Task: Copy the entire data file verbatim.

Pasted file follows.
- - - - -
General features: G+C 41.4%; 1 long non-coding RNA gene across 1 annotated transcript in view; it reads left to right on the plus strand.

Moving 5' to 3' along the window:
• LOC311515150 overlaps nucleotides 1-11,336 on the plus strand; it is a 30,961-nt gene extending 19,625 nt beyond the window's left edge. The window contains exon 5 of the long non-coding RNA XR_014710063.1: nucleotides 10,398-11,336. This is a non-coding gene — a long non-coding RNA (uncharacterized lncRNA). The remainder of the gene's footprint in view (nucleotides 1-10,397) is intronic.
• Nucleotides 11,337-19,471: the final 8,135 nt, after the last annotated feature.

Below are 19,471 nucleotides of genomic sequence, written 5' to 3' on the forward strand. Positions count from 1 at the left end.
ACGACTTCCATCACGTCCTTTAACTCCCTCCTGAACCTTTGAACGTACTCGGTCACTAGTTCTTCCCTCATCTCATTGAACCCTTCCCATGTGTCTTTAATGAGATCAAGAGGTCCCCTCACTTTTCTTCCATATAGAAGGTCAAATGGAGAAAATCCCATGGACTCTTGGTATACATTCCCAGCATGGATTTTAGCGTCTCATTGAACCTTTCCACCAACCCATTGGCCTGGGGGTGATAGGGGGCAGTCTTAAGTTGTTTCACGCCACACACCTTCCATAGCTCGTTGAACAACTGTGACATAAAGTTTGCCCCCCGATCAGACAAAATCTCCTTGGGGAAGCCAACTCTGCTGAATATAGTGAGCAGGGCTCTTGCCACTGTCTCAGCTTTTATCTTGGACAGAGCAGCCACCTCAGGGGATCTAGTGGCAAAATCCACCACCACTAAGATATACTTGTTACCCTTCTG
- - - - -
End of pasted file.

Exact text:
General features: G+C 41.4%; 1 long non-coding RNA gene across 1 annotated transcript in view; it reads left to right on the plus strand.

Moving 5' to 3' along the window:
• LOC311515150 overlaps nucleotides 1-11,336 on the plus strand; it is a 30,961-nt gene extending 19,625 nt beyond the window's left edge. The window contains exon 5 of the long non-coding RNA XR_014710063.1: nucleotides 10,398-11,336. This is a non-coding gene — a long non-coding RNA (uncharacterized lncRNA). The remainder of the gene's footprint in view (nucleotides 1-10,397) is intronic.
• Nucleotides 11,337-19,471: the final 8,135 nt, after the last annotated feature.

Below are 19,471 nucleotides of genomic sequence, written 5' to 3' on the forward strand. Positions count from 1 at the left end.
ACGACTTCCATCACGTCCTTTAACTCCCTCCTGAACCTTTGAACGTACTCGGTCACTAGTTCTTCCCTCATCTCATTGAACCCTTCCCATGTGTCTTTAATGAGATCAAGAGGTCCCCTCACTTTTCTTCCATATAGAAGGTCAAATGGAGAAAATCCCATGGACTCTTGGTATACATTCCCAGCATGGATTTTAGCGTCTCATTGAACCTTTCCACCAACCCATTGGCCTGGGGGTGATAGGGGGCAGTCTTAAGTTGTTTCACGCCACACACCTTCCATAGCTCGTTGAACAACTGTGACATAAAGTTTGCCCCCCGATCAGACAAAATCTCCTTGGGGAAGCCAACTCTGCTGAATATAGTGAGCAGGGCTCTTGCCACTGTCTCAGCTTTTATCTTGGACAGAGCAGCCACCTCAGGGGATCTAGTGGCAAAATCCACCACCACTAAGATATACTTGTTACCCTTCTG